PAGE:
2015 Peer Review report for Conquest Hospital Trauma Unit

Conquest Hospital Trauma Unit Compliance against national measures:

Reception and resuscitation – 71%

Definitive care – 80%

Rehabilitation – 20%


Review date: 25th February 2015


The East Sussex Hospitals NHS Trust (ESHT) is a two hospital site trust based at Eastbourne (459 beds) and the Conquest Hospital in Hastings (450 beds). The designated trauma unit (TU) is based at the Conquest Hospital. The sites are approximately 18 miles apart and cover a combined population of 525,000.

There are currently four resuscitation bays, including a dedicated paediatric bay, and there is a plan to expand to six bays. There are seven Emergency Department (ED) consultants in the department, and this is backed up by a full surgical shift rota at night, with orthopaedic on site presence until late at night and weekends. All consultants on the on-call rota are available within 30 minutes- if not, they stay locally when on call.

Evidence was well presented on the day, and enabled the review team to utilise their time well. However there is a need to ensure that evidence relating to practice is contained in one over-arching operational policy, which was acknowledged by the team within their work programme.

Through discussion it was apparent that the team are committed to developing their work programme with the Network over the coming year.

The review team met with a committed team that has benefitted, following a period of transition, from moving surgical and orthopaedic services from Eastbourne to Hastings. It was particularly good to see the investment in consultant presence seven days a week across specialties for trauma patients. The service is supported by a good governance structure, including engagement at executive level.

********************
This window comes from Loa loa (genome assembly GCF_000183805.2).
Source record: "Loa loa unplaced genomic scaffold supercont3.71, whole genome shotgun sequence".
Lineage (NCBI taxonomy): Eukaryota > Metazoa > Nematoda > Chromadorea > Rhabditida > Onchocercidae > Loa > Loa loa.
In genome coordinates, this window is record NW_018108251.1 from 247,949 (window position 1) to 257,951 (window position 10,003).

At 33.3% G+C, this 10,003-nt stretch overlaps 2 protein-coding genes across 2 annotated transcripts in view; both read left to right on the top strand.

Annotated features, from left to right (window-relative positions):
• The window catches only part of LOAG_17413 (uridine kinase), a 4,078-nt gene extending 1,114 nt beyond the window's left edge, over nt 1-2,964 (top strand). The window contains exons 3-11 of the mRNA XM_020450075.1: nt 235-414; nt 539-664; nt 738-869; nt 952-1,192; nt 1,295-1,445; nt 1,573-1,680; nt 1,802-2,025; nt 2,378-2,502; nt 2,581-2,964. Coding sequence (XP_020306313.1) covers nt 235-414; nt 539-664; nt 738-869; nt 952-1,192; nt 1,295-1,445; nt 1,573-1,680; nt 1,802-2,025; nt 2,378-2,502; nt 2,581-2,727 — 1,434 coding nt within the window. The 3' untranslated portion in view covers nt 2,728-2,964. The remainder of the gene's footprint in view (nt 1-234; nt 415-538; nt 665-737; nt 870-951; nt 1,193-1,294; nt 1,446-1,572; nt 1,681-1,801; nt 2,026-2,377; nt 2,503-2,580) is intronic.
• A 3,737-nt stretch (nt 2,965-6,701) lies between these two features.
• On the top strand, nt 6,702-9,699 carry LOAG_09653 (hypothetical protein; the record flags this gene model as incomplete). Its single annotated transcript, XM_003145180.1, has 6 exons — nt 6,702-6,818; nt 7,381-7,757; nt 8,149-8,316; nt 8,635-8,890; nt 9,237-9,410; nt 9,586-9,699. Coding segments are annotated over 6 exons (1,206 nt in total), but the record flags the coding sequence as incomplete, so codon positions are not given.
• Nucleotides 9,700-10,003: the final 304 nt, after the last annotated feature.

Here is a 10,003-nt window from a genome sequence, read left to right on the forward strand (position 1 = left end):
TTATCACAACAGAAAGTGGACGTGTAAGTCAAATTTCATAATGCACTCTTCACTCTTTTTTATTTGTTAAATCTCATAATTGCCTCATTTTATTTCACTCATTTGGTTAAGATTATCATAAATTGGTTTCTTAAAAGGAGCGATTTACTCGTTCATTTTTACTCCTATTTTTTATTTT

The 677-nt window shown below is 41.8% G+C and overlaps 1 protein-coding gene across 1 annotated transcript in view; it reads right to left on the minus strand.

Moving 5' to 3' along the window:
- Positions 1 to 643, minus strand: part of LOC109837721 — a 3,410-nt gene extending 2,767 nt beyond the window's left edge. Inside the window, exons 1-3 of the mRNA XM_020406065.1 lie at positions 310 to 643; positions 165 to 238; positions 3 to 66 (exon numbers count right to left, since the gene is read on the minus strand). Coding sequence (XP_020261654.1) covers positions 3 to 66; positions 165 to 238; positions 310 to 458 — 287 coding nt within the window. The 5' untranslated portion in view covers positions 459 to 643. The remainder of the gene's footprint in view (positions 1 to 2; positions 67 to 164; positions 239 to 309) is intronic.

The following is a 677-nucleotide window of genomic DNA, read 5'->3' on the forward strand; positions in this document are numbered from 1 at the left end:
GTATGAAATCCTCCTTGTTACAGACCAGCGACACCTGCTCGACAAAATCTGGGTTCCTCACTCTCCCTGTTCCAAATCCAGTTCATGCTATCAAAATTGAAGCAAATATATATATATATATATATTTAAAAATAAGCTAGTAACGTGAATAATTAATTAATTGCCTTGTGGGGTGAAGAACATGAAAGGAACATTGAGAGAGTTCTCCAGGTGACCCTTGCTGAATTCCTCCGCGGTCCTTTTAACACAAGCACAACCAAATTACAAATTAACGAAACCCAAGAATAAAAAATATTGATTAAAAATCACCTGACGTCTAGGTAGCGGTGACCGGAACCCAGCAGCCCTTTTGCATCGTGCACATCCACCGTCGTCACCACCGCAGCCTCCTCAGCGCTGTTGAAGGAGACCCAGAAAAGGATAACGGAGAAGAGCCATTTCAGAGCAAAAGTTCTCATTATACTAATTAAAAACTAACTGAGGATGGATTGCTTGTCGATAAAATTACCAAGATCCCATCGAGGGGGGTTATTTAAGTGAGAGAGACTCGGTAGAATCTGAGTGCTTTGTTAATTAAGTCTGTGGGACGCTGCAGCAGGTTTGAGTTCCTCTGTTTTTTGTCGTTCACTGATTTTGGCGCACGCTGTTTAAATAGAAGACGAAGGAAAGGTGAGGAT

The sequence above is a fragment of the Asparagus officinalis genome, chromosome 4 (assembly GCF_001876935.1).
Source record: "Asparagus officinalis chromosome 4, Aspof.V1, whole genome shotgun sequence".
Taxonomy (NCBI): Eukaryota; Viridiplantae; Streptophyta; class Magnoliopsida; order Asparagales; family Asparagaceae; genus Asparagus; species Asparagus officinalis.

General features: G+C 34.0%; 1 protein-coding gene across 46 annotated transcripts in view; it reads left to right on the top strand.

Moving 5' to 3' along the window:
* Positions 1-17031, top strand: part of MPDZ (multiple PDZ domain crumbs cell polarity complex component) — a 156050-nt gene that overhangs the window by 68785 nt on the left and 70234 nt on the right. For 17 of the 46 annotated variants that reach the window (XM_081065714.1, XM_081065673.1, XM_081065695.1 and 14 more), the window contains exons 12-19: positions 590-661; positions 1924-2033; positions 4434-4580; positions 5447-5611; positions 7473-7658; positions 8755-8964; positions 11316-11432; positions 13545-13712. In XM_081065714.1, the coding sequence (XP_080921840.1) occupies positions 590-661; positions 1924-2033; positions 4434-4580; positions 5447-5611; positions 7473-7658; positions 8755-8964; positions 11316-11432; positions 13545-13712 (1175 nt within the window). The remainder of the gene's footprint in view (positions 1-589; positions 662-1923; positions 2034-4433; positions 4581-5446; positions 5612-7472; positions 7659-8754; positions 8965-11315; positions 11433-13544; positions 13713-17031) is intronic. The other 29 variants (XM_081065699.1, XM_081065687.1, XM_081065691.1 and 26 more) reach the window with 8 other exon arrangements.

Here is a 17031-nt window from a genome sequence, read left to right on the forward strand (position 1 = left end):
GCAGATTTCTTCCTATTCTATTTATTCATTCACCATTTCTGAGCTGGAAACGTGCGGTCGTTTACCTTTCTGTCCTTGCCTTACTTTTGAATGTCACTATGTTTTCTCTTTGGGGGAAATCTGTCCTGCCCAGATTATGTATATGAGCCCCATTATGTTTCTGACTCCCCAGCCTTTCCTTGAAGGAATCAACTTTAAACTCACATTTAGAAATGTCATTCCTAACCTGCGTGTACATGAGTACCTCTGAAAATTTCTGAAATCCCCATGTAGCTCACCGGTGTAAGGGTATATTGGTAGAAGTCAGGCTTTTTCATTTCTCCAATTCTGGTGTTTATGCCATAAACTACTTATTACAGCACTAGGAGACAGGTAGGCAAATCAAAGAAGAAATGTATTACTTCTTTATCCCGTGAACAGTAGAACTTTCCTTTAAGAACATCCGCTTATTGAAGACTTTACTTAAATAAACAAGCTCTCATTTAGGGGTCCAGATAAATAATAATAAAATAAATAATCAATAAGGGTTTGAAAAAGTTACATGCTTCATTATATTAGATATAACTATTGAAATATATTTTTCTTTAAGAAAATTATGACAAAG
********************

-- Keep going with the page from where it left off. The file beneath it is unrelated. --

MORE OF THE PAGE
The review team were not provided with evidence of an audit of attendance at trauma calls, though were subsequently made aware that this is in place.

Of 51,353 patients seen in 2014, 214 were TARN eligible. 223 trauma calls saw 26 patients with an ISS of greater than 15.

Through discussion it was noted that a good training programme is in place for nurses and doctors, ensuring that the team is led by an ATLS qualified team leader. Paediatric trauma training takes place and all middle grades have undertaken EPLS and more than 50% APLS training. This ensures good access to paediatric trained trauma staff where necessary.

ATLS is undertaken at Eastbourne (two courses per annum) and Hastings (annually), and the Trust has 30 ATLS instructors. Nurses also undertake ATLS observer training and TILS, it is noted that plans exist to develop ATNC at Brighton and band 6 and 7 nurses from ESHT will attend. It is noted that the Trauma lead nurse is an ATNC instructor.

There is a monthly training session in the trauma simulation suite or in the resuscitation room in the emergency department. All middle grades undergo this process.

No audit was available to the team for response times for trauma calls.

The trauma assisted discharge service (TADS) has undertaken a fractured neck of femur patient survey, which could be implemented more widely across team members as the service develops.

The team viewed a trauma activation policy which was very extensive.

The team has agreed the network transfer policy, though it would be beneficial to undertake an audit of the patients transferred to the MTC. The review team understand that patients with isolated head injuries are taken to Hurstwood Park neurological centre. Where a patient has other injuries in addition to a head injury they are likely to go to Kings Healthcare.

When a trauma call is raised, the full team are present on arrival, including an ED consultant and registrar, a radiographer and a Paediatric consultant for a child of fifteen years old or younger. A surgical registrar and an Orthopaedic Senior House Officer are also present. The computed tomography department is notified and the patient is taken to the CT scanner as soon as is appropriate.

Eastbourne hospital, has an emergency department on site, with surgical middle grade cover 24 hours a day, seven days a week. There is no orthopaedic presence out of hours and if necessary patients are sent to the Conquest hospital or MTC.